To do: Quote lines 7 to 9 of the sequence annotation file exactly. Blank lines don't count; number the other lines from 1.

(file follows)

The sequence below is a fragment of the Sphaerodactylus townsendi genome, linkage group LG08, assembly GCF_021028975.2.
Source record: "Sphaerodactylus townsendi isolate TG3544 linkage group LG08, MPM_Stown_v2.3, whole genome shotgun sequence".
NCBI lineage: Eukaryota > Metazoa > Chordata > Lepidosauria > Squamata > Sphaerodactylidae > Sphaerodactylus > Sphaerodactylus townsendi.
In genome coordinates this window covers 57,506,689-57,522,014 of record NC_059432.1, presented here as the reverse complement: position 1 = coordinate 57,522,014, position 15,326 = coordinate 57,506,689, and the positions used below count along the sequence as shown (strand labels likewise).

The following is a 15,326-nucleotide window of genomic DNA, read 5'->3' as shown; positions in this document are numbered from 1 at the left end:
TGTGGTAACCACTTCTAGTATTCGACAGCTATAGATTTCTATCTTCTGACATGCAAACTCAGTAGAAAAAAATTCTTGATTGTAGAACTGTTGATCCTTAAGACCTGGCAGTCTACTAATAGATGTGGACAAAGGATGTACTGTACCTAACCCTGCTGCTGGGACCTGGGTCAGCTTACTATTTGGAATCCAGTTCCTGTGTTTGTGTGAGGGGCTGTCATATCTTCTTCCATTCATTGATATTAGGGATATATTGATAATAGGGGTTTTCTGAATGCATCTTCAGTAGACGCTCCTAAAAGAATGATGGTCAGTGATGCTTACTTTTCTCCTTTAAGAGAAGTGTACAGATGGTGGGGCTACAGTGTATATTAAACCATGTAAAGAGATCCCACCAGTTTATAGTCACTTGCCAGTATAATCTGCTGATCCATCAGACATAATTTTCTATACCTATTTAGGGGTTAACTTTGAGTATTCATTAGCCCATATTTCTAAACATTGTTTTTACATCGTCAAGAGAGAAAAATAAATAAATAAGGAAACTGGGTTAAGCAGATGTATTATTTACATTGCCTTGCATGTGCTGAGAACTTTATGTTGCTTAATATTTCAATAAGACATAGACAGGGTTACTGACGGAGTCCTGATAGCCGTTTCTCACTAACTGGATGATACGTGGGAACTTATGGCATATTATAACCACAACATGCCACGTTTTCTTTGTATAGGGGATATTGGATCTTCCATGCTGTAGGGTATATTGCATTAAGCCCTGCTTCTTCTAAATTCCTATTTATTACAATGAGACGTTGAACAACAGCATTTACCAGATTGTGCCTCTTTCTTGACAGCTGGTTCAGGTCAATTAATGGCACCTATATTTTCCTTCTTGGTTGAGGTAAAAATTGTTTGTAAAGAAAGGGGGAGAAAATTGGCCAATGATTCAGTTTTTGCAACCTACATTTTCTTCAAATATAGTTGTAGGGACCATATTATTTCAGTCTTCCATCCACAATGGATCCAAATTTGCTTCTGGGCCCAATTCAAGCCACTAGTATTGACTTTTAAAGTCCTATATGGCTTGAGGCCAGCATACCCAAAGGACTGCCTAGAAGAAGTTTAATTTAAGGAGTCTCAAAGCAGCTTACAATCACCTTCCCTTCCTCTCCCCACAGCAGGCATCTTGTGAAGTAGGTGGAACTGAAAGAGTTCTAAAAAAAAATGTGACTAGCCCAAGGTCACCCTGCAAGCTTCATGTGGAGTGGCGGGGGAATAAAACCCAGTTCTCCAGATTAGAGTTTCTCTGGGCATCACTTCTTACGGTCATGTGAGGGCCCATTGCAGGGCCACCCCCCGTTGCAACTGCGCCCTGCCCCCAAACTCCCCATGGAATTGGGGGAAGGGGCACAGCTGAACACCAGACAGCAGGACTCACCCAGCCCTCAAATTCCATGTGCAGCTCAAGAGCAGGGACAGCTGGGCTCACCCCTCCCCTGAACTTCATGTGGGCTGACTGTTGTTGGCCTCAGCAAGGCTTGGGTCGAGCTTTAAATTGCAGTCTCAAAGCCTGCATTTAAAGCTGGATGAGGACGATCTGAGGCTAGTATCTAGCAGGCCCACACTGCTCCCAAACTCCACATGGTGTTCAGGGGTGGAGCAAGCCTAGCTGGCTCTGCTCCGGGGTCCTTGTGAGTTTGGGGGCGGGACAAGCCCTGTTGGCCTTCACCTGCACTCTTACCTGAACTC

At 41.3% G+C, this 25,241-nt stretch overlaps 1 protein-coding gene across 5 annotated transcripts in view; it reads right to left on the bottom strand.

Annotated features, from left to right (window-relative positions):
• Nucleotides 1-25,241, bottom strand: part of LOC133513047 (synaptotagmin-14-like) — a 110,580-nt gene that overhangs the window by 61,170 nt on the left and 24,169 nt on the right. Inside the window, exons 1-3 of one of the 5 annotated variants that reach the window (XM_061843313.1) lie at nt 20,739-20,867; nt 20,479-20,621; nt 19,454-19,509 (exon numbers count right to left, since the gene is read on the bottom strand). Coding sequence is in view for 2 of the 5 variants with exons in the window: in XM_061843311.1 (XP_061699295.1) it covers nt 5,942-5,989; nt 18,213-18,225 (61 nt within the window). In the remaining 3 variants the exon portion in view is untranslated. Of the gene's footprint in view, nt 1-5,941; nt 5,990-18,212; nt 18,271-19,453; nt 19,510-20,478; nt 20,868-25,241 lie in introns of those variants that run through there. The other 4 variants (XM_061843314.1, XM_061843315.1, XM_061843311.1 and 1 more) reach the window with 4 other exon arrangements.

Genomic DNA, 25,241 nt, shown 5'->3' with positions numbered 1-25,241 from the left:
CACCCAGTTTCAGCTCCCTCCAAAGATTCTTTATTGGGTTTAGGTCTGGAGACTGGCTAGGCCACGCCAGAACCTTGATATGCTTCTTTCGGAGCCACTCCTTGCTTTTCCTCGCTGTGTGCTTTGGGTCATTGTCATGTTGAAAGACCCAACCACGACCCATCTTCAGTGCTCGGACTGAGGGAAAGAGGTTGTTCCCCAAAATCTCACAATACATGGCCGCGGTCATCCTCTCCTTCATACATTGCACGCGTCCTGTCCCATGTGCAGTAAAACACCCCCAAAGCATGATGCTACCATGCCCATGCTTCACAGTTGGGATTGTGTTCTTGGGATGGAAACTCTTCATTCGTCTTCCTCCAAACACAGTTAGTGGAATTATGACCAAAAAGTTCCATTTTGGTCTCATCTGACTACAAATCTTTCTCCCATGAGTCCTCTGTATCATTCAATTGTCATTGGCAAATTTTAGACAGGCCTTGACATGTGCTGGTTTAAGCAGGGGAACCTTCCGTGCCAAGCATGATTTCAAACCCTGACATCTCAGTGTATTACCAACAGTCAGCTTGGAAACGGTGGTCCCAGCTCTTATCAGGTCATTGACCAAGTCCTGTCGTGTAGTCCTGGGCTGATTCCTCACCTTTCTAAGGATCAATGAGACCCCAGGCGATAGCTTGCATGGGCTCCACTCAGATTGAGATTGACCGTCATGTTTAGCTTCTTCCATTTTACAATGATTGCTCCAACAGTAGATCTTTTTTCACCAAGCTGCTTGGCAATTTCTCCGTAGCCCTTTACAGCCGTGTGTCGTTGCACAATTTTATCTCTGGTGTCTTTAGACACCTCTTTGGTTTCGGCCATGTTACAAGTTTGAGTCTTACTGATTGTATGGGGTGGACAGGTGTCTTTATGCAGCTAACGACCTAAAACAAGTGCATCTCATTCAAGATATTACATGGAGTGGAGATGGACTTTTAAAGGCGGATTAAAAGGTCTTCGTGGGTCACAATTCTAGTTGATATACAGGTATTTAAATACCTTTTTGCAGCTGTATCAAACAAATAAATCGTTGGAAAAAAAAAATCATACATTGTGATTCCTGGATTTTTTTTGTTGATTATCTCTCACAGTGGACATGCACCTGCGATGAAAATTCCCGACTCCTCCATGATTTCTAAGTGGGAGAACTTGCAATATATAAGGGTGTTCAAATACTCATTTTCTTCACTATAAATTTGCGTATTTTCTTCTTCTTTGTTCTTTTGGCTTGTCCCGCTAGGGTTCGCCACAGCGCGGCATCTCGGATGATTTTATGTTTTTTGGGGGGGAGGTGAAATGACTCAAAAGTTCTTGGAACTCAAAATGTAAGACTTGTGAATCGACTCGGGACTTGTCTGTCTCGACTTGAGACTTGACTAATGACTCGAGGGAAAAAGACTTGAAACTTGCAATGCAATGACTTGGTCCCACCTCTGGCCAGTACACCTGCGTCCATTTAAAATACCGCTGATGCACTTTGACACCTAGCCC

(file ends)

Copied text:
At 41.3% G+C, this 25,241-nt stretch overlaps 1 protein-coding gene across 5 annotated transcripts in view; it reads right to left on the bottom strand.

Annotated features, from left to right (window-relative positions):
• Nucleotides 1-25,241, bottom strand: part of LOC133513047 (synaptotagmin-14-like) — a 110,580-nt gene that overhangs the window by 61,170 nt on the left and 24,169 nt on the right. Inside the window, exons 1-3 of one of the 5 annotated variants that reach the window (XM_061843313.1) lie at nt 20,739-20,867; nt 20,479-20,621; nt 19,454-19,509 (exon numbers count right to left, since the gene is read on the bottom strand). Coding sequence is in view for 2 of the 5 variants with exons in the window: in XM_061843311.1 (XP_061699295.1) it covers nt 5,942-5,989; nt 18,213-18,225 (61 nt within the window). In the remaining 3 variants the exon portion in view is untranslated. Of the gene's footprint in view, nt 1-5,941; nt 5,990-18,212; nt 18,271-19,453; nt 19,510-20,478; nt 20,868-25,241 lie in introns of those variants that run through there. The other 4 variants (XM_061843314.1, XM_061843315.1, XM_061843311.1 and 1 more) reach the window with 4 other exon arrangements.